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A Touch of England

Creating a cottage garden in Pinehurst

By Rob VanderVoort 

Photographs by John Gessner

Cottage gardening originally developed in England, using dense, informal plantings of native flowers and herbs to create the most charming effects. When I was asked to design a garden for a property off Pinehurst No. 3 I was excited because I knew the house and was sure it would work perfectly with the cottage garden style. The beds feature foxgloves, daisies, iris, larkspurs, columbines, snapdragons and violas, all traditional cottage garden plants.

I like to keep the iris and columbines close to the path. Columbine is best there because the flowers are so complex. They are usually two-toned, the light petals contrasting with the darker, spurred sepals that make the flowers look like a group of small birds. This intricacy has to be seen up close to be appreciated. Columbines look great by a gate but are lost in the distance.

Iris, in contrast, can be seen from the street. I keep it by the path to show off its foliage. Unlike most perennials that go dormant in the winter, the grayish, lance-shaped leaves of the iris persist year-round. They have a striking, sculptural quality that is enhanced by proximity to hardscape elements like fences and walks. They also play nicely with masses of fuzzy gray lamb’s ears, the contrasting texture set off by a similarity of color.

Larkspurs and oxeye daisies form the bulk of the planting. These bloom consistently at the same time as foxgloves, so their cool blue and the white can set off the warm dark pink of the foxgloves. And, oh, the foxgloves! They are truly magnificent. Their height and spire-like form give an architectural element to the mixed plantings. Snapdragons echo their form on a smaller scale, and violas bring the color down to the ground plane.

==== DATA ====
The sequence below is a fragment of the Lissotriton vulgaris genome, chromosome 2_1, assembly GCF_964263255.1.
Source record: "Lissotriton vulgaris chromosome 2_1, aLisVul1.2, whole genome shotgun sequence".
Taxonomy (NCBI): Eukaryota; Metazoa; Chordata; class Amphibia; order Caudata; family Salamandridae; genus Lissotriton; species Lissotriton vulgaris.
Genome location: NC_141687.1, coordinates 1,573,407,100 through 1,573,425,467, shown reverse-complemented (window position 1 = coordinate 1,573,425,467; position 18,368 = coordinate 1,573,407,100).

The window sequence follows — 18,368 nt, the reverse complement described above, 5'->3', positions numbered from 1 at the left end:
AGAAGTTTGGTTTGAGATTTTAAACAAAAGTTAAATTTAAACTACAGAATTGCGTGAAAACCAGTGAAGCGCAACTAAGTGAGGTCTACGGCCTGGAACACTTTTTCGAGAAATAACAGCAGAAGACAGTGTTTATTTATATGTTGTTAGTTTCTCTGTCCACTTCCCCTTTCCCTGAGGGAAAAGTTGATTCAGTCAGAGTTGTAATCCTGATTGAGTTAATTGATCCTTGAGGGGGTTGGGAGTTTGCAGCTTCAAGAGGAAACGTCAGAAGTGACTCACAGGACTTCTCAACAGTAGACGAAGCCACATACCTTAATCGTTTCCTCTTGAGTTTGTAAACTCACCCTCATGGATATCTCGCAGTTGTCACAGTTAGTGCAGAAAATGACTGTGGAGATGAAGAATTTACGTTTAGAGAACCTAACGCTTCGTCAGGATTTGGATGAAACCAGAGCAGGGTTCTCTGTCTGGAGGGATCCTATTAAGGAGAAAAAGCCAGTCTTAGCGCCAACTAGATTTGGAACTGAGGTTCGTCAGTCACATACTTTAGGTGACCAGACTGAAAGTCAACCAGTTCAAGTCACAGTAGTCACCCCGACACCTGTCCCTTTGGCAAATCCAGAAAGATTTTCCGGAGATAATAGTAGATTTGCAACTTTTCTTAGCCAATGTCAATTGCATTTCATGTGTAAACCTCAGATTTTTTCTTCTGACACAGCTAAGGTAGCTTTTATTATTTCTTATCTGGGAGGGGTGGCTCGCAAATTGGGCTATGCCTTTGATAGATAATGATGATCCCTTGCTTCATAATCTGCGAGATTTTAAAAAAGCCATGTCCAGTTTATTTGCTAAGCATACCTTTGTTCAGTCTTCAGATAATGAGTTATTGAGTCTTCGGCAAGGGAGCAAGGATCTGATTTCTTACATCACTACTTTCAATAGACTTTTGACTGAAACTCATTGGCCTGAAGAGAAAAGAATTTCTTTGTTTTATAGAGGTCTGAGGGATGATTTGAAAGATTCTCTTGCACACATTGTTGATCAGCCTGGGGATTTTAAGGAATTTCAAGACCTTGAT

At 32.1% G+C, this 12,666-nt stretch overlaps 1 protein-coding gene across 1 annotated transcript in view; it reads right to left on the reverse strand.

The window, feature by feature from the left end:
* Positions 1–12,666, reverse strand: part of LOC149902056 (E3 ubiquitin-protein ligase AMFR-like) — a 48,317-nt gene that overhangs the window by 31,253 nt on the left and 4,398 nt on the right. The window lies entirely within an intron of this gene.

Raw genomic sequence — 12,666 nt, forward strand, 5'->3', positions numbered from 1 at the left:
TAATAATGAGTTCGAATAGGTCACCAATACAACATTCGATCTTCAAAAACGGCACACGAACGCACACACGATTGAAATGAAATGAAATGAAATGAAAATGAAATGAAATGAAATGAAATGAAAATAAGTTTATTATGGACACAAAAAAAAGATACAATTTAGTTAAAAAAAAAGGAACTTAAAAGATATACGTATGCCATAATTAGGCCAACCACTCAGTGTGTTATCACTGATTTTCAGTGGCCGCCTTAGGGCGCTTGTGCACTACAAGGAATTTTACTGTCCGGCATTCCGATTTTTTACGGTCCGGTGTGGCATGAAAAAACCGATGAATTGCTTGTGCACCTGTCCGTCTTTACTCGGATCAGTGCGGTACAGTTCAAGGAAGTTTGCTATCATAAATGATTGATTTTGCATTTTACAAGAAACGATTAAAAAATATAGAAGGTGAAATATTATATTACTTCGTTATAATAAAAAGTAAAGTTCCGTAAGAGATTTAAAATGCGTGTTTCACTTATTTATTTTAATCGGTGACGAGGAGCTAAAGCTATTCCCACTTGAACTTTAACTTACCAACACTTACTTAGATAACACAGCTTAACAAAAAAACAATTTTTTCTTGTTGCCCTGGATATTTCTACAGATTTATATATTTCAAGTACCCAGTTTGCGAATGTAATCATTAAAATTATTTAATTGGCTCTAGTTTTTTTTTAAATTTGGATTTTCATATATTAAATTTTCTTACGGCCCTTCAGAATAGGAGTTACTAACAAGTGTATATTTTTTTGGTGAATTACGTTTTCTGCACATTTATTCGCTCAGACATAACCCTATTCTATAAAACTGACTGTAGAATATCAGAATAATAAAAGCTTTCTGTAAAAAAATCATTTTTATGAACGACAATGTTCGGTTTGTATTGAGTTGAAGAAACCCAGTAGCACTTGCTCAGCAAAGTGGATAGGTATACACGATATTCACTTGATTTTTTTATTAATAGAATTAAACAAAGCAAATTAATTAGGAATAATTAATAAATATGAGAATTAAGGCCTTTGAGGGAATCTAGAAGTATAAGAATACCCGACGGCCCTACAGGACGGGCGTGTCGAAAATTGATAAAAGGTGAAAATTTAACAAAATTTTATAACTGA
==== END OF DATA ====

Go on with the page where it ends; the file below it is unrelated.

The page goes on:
You won’t often find foxgloves in garden centers, except the occasional blooming plant in the spring. I start mine from seed in mid-summer and set them out in the fall. I find this technique works for many biennials and perennials that do well in regions north of us but can’t take our summer heat. Essentially you treat them like over-wintered annuals. Sow them in the summer, transplant them out in the fall, enjoy the flowers in the spring, and then remove the plants when they’re finished blooming in May or June. Hollyhocks, delphinium, sweet William, bells of Ireland, snapdragons and sweet peas all do well with this treatment, although I’d wait till Christmas to sow the sweet peas.

If you’re interested in trying a cottage garden of your own, a handy resource is Cool Flowers, a great short book by Lisa Mason Ziegler. Ziegler is a cut flower grower in the Virginia Beach, Virginia, area, in the same horticultural zone as Pinehurst. She explains this technique in greater detail. I wish you luck!  PS

Robert VanderVoort studied and taught landscape architecture at N.C. State University and has gardened in the Sandhills for more years than he cares to say. Reach him at